With the decline of 2012 New York Mets, many fans have rightfully reset their sights on what the future holds. Even prior to the trade deadline, when there was still an outside chance of the team turning its free fall around, some fans sought additions for next season, 2014 and beyond. The notion is sound, but there are multiple situations impeding such moves. First and foremost, much of the team’s young, previously trade worthy talent, has limped through the past few months and immensely decreased their value. Then there are the players whose contract make them a fixture in the dugout. Jason Bay is no doubt the first player who comes to mind, however Johan Santana should be creeping up on that list as well.
To be fair, I would have gladly accepted a twenty start season from Santana when the year began. Fresh off what is often considered a career threatening surgery, Santana’s season got off to an encouraging start, but peaked with his June 1st no-hitter against the St. Louis Cardinals. Since then, by way of fatigue and injury, Santana has been as inconsistent as they come. In fact, he has not recorded a win since June 30th (only four starts) and given up no fewer than six earned runs per game during that span. Whether you’d prefer to cite his ankle, his shoulder or fatigue in general, this has been an alarming stretch for the sure future hall of famer.
Deciding whether or not Santana is a burden to the rebuilding process is not as easy as looking directly at his stats. Its been noted over the course of the season that Jon Niese is under Santana’s tutelage. Its reasonable to think that the likes of Matt Harvey and eventually Zack Wheeler could benefit from his presence next year. Also, its reasonable to think that there are still some very effective innings in that left arm. Santana would remain a valuable member of the organization next season, but does that justify the $30+ million dollars he’ll make over that time?
To a point this argument is futile. Johan Santana isn’t going anywhere, as the Mets would have to pay nearly all of his remaining salary if they were too offload him to another team. Furthermore its worth noting that Santana would have to struggle through at least a dozen more similarly ineffective starts before fans could, maybe, approach the level of frustration felt for Jason Bay. However, should he continue to struggle this season and get off to a poor start next year, fans will eventually grow tired of the situation.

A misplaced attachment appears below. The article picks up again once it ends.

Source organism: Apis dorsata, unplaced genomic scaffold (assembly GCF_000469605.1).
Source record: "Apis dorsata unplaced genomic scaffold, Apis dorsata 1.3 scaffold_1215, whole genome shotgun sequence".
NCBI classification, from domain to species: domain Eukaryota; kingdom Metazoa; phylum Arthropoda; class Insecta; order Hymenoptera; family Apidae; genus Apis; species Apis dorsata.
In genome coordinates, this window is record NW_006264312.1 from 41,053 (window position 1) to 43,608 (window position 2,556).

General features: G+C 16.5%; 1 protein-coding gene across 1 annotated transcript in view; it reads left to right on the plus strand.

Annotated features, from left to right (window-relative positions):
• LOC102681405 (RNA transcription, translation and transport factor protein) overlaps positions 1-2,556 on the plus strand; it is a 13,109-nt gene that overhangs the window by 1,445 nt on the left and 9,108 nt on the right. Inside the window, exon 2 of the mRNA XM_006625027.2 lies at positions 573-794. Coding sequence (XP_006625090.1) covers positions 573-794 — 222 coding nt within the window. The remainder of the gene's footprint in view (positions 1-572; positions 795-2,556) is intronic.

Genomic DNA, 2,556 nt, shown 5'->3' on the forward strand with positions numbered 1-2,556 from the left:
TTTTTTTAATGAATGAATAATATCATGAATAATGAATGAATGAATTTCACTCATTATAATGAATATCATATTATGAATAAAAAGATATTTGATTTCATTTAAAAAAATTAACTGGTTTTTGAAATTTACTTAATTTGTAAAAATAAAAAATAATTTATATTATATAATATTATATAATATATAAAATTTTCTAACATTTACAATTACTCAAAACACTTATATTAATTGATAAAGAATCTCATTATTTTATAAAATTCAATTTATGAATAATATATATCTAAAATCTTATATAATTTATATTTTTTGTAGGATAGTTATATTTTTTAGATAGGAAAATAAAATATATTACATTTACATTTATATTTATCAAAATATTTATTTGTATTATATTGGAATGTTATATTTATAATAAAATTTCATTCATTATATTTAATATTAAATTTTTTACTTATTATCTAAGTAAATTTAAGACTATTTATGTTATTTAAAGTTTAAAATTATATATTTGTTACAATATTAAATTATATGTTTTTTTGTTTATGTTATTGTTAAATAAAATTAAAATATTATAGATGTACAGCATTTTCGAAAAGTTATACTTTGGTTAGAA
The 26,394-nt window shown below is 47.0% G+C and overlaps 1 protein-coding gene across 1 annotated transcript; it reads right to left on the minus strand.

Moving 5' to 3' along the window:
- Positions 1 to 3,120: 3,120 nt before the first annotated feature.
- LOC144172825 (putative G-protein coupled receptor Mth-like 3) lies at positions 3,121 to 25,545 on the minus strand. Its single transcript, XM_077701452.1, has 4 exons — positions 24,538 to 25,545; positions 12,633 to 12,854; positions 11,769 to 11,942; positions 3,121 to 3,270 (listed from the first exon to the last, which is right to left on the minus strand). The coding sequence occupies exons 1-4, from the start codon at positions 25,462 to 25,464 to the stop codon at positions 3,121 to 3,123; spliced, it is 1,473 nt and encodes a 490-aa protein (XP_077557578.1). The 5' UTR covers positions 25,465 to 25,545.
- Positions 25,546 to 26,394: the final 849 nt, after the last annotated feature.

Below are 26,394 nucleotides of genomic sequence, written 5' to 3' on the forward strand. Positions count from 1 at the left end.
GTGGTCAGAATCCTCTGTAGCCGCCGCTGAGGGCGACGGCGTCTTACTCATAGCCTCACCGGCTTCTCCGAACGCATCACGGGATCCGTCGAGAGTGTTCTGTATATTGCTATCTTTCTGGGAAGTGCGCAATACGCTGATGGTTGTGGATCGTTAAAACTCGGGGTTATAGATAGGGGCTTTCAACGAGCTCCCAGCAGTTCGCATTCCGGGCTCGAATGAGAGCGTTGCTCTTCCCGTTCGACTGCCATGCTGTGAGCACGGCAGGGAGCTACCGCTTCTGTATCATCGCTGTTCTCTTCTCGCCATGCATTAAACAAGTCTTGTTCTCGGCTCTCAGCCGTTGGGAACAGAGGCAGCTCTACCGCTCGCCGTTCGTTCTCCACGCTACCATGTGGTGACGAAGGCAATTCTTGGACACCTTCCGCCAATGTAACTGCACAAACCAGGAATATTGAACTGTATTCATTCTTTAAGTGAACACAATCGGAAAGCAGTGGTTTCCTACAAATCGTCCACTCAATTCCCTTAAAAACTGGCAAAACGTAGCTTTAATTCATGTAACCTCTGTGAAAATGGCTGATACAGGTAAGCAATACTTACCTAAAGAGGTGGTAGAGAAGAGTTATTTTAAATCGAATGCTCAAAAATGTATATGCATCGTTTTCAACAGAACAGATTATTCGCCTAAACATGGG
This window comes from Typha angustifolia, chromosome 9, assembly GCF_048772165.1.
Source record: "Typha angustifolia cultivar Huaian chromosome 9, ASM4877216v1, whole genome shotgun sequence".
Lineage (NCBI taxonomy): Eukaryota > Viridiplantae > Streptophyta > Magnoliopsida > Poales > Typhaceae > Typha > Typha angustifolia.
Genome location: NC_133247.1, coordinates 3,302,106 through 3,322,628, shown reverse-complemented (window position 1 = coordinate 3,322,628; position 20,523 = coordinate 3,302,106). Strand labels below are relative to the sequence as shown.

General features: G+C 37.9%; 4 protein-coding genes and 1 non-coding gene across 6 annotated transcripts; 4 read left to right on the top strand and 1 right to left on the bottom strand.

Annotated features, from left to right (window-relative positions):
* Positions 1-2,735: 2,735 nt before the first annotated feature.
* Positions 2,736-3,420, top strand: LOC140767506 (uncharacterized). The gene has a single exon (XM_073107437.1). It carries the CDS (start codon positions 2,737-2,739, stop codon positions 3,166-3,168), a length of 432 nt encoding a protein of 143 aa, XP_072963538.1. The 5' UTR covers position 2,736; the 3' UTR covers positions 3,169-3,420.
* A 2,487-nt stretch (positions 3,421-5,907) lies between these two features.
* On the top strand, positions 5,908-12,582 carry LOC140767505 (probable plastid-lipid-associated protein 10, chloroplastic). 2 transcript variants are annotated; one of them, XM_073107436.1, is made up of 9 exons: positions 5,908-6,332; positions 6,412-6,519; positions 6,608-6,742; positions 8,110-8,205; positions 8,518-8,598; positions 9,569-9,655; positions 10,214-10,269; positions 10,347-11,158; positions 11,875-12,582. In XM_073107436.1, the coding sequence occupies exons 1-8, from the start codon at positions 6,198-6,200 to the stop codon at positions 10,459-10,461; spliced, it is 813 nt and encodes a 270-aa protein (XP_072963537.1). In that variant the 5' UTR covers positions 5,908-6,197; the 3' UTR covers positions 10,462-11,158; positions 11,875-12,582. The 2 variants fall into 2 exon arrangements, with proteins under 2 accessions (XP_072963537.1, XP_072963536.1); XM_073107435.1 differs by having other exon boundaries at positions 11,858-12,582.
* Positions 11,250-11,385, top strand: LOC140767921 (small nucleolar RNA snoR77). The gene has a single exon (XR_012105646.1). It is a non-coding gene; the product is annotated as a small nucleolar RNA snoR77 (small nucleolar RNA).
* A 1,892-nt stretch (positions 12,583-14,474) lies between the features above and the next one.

So, maybe the question should be..When would Johan Santana become a burden? As noted, his presence alone amongst the young starters is valuable, but he’ll need to perform on the mound to fend off the boo birds that will arise in time. No matter how the remainder of 2012 goes for Santana, and regardless of what happens on the field next year, 2013 will be his last in Flushing. There is no long term plan for Santana here, as he enters his mid-thirties and continues to decline. So I suppose the answer to my original question isn’t that Santana himself is a burden, but his contract is.
The money spent on Santana next season could be spent a variety of ways. In reality, it could be spent on two, three or maybe even four players that could go a long way in rounding out this roster. Unfortunately that won’t be the case because that payroll for next season, just like the money owed to Jason Bay, is as good as gone. That should be bothersome to Mets fans because despite the fact Santana is a leader on this team, he is no longer the pitcher he once was and the organization will in effect, be burdened by that contract until the day it ends. So while its unfair to call Santana a burden to the team itself at this time, his contract, without much better performance going forward is definitely a burden to the future of the New York Mets.
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